Entire N.J. nursing home presumed to have COVID-19 as U.S. toll hits 900

Entire N.J. nursing home presumed to have COVID-19 as U.S. toll hits 900
New Jersey Air Guard Airmen from the 108th Wing provide traffic control at a COVID-19 community-based testing site at the PNC Bank Arts Center in Holmdel, N.J., on Monday. Photo by Master Sgt. Matt Hecht/U.S. Air National Guard | License Photo

March 25 (UPI) -- Health officials in New Jersey presume all 94 residents at a nursing home in Woodbridge have coronavirus as the United States' death toll surpassed 900 on Wednesday.

Not all residents at St. Joseph's Senior Home have been tested for the virus. Of those who have, 24 have tested positive and the remaining 70 are presumptive positive, health officials told WNBC-TV in New York City.


Medical workers transported all 94 residents to a CareOne nursing facility in Whippany for treatment.

New Jersey Health Commissioner Judith Persichilli said three nuns were left at the Woodbridge facility to take care of all of the residents.

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"The sisters told us on Friday that 12 of their employees were home, feeling ill with respiratory symptoms," she told the Middlesex Daily Voice.

"The sisters were working around the clock to take care of almost 90 residents. I don't know how many were there, but when they called us, I can tell you that it was an extreme situation."

Woodbridge is just outside New York City, the epicenter for the United States' outbreak of COVID-19. There have been 44 deaths in New Jersey and at least 192 in New York City, according to figures from Johns Hopkins University. At least 860 people have died and more than 65,000 have become sick across the country as of Wednesday afternoon.

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The United States has the third-highest number of coronavirus cases in the world, next to China and Italy. That number is expected to go up as both those countries started seeing cases earlier in the year compared to the United States.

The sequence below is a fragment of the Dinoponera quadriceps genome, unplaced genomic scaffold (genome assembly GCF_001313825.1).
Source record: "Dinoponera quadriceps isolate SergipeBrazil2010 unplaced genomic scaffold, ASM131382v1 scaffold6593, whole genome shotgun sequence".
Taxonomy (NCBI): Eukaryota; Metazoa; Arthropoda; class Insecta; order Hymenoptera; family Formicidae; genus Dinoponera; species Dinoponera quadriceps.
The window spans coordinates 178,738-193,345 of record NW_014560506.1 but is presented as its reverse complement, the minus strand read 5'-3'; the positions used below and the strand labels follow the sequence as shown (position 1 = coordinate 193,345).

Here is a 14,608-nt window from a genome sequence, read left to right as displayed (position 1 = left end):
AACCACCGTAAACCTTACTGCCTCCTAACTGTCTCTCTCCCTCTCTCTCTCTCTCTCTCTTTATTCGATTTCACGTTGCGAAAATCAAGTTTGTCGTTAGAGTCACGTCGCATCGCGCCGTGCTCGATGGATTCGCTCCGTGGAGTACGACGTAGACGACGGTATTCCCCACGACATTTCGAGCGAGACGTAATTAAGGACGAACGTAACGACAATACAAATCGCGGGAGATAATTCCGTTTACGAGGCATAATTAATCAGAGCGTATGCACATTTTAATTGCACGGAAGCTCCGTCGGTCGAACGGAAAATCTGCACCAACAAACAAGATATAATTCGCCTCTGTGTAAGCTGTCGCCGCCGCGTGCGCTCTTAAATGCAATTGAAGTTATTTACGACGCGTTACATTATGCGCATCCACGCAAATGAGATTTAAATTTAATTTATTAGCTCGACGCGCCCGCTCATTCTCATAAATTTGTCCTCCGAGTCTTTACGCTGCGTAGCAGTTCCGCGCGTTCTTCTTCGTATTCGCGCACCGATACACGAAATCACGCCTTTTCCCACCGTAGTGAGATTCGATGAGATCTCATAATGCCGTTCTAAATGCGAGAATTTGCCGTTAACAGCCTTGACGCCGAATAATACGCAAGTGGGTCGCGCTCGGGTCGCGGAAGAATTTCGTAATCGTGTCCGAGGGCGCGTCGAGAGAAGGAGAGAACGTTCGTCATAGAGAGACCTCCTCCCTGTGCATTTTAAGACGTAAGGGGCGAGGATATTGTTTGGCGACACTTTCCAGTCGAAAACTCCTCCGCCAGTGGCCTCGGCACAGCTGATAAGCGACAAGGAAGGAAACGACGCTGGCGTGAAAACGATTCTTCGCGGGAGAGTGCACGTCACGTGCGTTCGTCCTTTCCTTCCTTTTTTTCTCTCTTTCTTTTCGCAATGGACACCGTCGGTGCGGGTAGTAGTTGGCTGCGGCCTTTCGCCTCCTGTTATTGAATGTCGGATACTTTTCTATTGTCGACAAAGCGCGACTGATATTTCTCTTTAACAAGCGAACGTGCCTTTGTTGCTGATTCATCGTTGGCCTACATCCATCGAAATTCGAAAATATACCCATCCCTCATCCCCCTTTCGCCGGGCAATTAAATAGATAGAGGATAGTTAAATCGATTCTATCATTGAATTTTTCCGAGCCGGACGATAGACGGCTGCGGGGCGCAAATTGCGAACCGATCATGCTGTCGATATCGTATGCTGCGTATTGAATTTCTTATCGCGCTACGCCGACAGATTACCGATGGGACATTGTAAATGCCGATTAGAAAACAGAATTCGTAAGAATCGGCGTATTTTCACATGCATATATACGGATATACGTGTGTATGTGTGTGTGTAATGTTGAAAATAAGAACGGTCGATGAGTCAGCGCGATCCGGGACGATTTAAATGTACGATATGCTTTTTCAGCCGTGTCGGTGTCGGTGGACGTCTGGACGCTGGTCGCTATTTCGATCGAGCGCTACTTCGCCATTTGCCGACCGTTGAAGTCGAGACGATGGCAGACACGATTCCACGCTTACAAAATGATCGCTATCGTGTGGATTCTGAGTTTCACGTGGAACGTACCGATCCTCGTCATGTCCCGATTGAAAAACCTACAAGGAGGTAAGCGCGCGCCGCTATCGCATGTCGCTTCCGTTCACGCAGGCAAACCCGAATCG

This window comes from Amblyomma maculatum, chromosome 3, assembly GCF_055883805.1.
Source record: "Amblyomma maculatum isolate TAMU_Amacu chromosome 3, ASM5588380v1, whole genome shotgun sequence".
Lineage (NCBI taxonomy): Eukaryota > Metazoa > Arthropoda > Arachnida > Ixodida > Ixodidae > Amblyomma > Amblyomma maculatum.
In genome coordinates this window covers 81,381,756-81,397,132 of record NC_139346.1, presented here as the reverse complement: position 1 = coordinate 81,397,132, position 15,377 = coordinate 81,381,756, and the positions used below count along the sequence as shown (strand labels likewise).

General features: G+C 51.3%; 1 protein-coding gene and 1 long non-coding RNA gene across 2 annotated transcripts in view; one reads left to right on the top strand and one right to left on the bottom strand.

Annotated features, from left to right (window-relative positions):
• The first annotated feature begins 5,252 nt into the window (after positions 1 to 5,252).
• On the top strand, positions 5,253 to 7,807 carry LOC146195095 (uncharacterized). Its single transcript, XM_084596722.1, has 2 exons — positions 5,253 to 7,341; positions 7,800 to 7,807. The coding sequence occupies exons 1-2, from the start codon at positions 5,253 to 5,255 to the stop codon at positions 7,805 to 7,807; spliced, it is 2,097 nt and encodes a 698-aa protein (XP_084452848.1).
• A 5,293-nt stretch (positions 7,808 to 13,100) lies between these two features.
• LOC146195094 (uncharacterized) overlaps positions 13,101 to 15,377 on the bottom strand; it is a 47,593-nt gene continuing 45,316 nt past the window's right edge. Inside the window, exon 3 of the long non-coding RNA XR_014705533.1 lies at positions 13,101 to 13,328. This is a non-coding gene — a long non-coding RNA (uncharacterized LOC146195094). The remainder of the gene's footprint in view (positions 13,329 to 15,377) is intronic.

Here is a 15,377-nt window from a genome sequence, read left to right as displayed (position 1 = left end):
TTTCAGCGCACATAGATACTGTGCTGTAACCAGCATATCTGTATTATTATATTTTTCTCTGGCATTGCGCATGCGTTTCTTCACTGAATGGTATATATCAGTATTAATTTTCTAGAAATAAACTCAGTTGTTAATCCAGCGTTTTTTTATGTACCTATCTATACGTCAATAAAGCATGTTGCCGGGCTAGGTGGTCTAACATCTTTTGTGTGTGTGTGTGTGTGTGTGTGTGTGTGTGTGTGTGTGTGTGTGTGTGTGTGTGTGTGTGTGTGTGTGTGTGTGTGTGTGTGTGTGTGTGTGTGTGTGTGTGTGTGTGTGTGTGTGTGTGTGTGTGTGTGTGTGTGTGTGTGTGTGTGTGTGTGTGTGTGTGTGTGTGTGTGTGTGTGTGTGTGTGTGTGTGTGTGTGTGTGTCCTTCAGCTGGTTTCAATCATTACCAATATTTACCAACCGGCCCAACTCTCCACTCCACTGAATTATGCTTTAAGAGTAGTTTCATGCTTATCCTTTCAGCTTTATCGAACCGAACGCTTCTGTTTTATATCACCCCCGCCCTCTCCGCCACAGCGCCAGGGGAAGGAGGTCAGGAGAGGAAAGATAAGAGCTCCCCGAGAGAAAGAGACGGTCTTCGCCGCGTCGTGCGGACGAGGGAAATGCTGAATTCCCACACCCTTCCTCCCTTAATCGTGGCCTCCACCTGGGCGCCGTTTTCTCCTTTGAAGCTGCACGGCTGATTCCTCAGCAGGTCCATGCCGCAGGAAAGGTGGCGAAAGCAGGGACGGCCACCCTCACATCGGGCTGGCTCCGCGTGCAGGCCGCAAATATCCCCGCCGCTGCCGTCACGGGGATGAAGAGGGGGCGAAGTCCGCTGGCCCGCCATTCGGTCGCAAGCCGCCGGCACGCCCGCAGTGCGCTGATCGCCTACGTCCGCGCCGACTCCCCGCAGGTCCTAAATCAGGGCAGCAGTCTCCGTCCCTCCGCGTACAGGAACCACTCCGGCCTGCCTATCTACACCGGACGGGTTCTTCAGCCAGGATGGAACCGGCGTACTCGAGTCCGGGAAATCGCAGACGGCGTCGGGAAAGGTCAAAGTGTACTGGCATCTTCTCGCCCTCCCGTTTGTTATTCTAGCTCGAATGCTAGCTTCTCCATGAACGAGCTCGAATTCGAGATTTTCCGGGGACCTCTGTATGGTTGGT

The World Health Organization said that though the U.S. cases are likely to rise, there's still the opportunity for stay-at-home measures to prevent the United States from becoming the next epicenter of the virus.

"The potential is there, but you've still got time to turn it around," spokeswoman Margaret Harris told CNN.

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"You've got the best public health brains in the world. You've got people who can harness technology brilliantly. You've got people who can really think out of the box."

States and local jurisdictions have been issuing stay-at-home orders across the country, and the Trump administration is recommending as many people work at home as possible and avoid coming to within 6 feet of others to stem the spread of the virus.

Waffle House, the Georgia-based breakfast food chain, announced Wednesday it closed about one-fifth of its roughly 2,000 restaurants. The chain, known for staying open even during some natural disasters, is frequently used as a measure for how serious an emergency is.

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The restaurant rated its so-called Waffle House Index as "red" with the closures.

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